California Welcomes Rainstorms But Drought Concerns Still Resonant

A five-day downpour is a huge blessing for parched Californians suffering through a monumental drought, but experts warn not to get hopes too high any time soon. This is merely a drop in the bucket compared to what would be needed to reverse a 3-year drying trend.

I'm a native Californian so naturally I'm concerned about the massive drought currently taking a state that looks like this:


America's Finest City

and instead making it look like this:

Okay, so there's a minor exaggeration there. Regardless, we've written at length over the past year all about California's recent record dryness. One thing we haven't written much about is rain. Luckily for residents of the Golden State, they just got a ton of it

"On Tuesday, downtown Los Angeles experienced the most rainfall in a single day since records have been kept – 1.21 inches of rain. Santa Barbara has seen more than two inches, while Monterey County has taken in six."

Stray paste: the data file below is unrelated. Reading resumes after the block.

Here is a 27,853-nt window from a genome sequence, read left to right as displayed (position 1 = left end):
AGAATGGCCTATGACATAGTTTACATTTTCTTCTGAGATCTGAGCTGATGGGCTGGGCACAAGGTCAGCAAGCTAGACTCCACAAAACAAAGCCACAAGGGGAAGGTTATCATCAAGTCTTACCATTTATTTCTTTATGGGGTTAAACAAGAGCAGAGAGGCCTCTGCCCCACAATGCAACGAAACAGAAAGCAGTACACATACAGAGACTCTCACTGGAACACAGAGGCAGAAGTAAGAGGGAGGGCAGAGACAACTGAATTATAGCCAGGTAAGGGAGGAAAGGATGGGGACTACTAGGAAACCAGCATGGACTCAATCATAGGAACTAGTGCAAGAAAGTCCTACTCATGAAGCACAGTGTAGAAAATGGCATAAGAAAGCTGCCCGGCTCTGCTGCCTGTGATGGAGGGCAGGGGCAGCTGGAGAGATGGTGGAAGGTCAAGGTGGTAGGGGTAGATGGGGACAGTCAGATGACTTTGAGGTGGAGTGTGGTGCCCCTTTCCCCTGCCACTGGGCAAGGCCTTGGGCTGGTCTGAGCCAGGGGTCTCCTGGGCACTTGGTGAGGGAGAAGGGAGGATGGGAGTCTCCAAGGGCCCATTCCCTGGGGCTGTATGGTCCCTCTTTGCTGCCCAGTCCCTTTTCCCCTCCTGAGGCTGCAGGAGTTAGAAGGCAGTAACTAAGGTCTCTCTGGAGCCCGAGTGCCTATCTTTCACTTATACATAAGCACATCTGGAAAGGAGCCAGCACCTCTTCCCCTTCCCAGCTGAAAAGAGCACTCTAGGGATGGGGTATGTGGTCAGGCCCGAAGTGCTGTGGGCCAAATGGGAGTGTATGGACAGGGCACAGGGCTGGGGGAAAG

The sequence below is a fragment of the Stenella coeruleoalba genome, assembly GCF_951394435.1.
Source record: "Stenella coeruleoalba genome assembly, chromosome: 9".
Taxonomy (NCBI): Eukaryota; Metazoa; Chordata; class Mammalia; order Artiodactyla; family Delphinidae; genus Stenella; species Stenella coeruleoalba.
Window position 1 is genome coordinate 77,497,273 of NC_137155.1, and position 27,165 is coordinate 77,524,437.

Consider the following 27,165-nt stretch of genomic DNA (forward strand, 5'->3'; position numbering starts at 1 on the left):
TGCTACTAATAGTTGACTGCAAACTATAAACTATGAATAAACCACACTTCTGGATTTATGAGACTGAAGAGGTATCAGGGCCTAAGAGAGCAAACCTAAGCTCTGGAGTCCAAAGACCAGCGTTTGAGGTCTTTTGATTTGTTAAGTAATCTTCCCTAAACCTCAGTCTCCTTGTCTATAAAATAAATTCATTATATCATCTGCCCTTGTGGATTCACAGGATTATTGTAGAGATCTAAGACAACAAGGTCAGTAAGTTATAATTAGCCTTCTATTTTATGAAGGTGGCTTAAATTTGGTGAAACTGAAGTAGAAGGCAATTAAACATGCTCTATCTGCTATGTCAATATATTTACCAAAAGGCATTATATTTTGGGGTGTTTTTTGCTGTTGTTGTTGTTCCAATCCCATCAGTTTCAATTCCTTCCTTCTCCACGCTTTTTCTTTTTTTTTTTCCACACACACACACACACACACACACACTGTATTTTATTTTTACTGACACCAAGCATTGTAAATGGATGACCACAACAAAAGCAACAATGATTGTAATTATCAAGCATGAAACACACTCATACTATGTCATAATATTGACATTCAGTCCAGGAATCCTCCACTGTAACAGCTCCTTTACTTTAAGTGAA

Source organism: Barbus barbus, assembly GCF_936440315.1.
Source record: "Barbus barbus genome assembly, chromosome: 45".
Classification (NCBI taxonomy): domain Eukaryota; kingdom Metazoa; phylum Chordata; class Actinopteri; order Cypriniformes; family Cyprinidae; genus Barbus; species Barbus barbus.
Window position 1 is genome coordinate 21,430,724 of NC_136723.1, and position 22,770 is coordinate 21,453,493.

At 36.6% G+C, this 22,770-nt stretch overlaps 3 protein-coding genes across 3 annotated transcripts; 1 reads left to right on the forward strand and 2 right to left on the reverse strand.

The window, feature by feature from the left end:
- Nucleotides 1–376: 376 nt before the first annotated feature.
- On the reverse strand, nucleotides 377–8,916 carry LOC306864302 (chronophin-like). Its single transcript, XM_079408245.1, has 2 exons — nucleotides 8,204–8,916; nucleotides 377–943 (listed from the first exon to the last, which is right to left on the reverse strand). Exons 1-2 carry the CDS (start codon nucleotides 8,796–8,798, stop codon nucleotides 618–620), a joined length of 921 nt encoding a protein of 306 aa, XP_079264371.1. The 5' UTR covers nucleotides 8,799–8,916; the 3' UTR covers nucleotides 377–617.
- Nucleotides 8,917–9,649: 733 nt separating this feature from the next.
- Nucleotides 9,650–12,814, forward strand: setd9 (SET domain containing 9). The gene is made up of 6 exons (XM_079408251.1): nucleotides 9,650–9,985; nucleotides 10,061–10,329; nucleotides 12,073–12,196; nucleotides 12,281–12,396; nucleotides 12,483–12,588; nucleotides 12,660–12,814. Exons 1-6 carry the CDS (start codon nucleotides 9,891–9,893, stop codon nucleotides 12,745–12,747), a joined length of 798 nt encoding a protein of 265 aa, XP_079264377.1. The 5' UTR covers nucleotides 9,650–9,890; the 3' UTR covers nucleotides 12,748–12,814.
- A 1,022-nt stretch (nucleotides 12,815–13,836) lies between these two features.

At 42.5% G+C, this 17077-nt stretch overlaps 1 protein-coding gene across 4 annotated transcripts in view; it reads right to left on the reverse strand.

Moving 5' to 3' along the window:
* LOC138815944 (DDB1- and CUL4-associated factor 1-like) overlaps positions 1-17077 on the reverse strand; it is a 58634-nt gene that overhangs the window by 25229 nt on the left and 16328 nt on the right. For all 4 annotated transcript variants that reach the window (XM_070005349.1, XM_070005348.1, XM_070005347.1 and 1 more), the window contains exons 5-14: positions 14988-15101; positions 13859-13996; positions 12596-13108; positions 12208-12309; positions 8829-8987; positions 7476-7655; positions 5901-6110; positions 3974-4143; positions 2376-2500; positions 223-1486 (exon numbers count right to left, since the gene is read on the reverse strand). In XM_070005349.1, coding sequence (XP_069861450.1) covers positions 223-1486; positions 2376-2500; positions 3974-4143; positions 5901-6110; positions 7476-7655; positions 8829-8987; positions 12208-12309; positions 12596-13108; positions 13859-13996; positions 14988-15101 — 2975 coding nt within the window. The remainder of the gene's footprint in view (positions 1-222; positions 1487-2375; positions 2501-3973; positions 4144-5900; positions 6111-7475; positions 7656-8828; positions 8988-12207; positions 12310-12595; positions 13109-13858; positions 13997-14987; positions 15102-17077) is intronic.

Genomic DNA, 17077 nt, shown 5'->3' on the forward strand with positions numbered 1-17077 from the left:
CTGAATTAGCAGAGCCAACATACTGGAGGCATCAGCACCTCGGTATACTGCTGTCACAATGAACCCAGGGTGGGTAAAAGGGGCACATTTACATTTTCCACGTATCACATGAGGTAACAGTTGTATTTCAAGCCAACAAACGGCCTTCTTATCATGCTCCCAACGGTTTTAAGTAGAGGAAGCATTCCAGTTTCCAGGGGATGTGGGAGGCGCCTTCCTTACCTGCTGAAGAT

The problem is that five days worth of rain, a large amount by almost any measure, is hardly going to make a dent in the drought. From Gloria Goodale of CSM:

"Even as drought-weary Californians are basking in a five-day downpour, they are largely savvy enough to know that this storm – no matter how mighty – is not enough to turn the tide for a region engulfed in a historic three-year dry spell."

Some officials were hoping that this year's El Niño system would quench California's thirst but that faith has since been extinguished by the tepid warming of coastal waters. A weak El Niño is a tough pill to swallow for a state in which 80% of the land is experiencing what meteorologists consider extreme drought. It would take 150% of average annual rainfall over the coming winter (California's wet season) to stave off the dryness. That's not happening any time soon.

If and when nature decides to end this drought, Californians will have hopefully gotten much better at conserving resources. Water-saving efforts are mandated and in place throughout the state. It's the first major step of restructuring life in a state now defined by extremely dry conditions.

Read more at CSM

Photo credit: Mr Twister / Shutterstock

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